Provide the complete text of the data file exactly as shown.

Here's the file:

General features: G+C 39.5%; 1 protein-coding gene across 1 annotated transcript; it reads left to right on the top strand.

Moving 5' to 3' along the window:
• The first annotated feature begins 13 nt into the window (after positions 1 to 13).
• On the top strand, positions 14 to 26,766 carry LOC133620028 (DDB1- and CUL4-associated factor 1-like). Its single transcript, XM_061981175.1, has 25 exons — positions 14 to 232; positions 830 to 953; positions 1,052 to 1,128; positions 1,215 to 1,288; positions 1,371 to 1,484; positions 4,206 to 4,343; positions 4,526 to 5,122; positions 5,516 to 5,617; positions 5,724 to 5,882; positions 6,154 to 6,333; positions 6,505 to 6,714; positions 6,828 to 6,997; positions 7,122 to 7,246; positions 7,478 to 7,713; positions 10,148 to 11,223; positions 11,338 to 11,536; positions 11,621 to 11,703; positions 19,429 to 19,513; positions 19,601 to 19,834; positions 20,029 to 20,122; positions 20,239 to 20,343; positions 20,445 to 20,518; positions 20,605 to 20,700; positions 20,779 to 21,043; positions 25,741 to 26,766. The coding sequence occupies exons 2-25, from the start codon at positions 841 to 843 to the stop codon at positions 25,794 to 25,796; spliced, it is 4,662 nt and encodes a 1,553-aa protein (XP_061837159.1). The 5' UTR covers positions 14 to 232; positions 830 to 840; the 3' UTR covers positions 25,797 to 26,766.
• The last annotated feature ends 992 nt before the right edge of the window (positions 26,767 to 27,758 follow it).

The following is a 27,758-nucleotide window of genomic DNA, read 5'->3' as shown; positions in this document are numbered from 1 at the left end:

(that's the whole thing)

General features: G+C 39.5%; 1 protein-coding gene across 1 annotated transcript; it reads left to right on the top strand.

Moving 5' to 3' along the window:
• The first annotated feature begins 13 nt into the window (after positions 1 to 13).
• On the top strand, positions 14 to 26,766 carry LOC133620028 (DDB1- and CUL4-associated factor 1-like). Its single transcript, XM_061981175.1, has 25 exons — positions 14 to 232; positions 830 to 953; positions 1,052 to 1,128; positions 1,215 to 1,288; positions 1,371 to 1,484; positions 4,206 to 4,343; positions 4,526 to 5,122; positions 5,516 to 5,617; positions 5,724 to 5,882; positions 6,154 to 6,333; positions 6,505 to 6,714; positions 6,828 to 6,997; positions 7,122 to 7,246; positions 7,478 to 7,713; positions 10,148 to 11,223; positions 11,338 to 11,536; positions 11,621 to 11,703; positions 19,429 to 19,513; positions 19,601 to 19,834; positions 20,029 to 20,122; positions 20,239 to 20,343; positions 20,445 to 20,518; positions 20,605 to 20,700; positions 20,779 to 21,043; positions 25,741 to 26,766. The coding sequence occupies exons 2-25, from the start codon at positions 841 to 843 to the stop codon at positions 25,794 to 25,796; spliced, it is 4,662 nt and encodes a 1,553-aa protein (XP_061837159.1). The 5' UTR covers positions 14 to 232; positions 830 to 840; the 3' UTR covers positions 25,797 to 26,766.
• The last annotated feature ends 992 nt before the right edge of the window (positions 26,767 to 27,758 follow it).

The following is a 27,758-nucleotide window of genomic DNA, read 5'->3' as shown; positions in this document are numbered from 1 at the left end: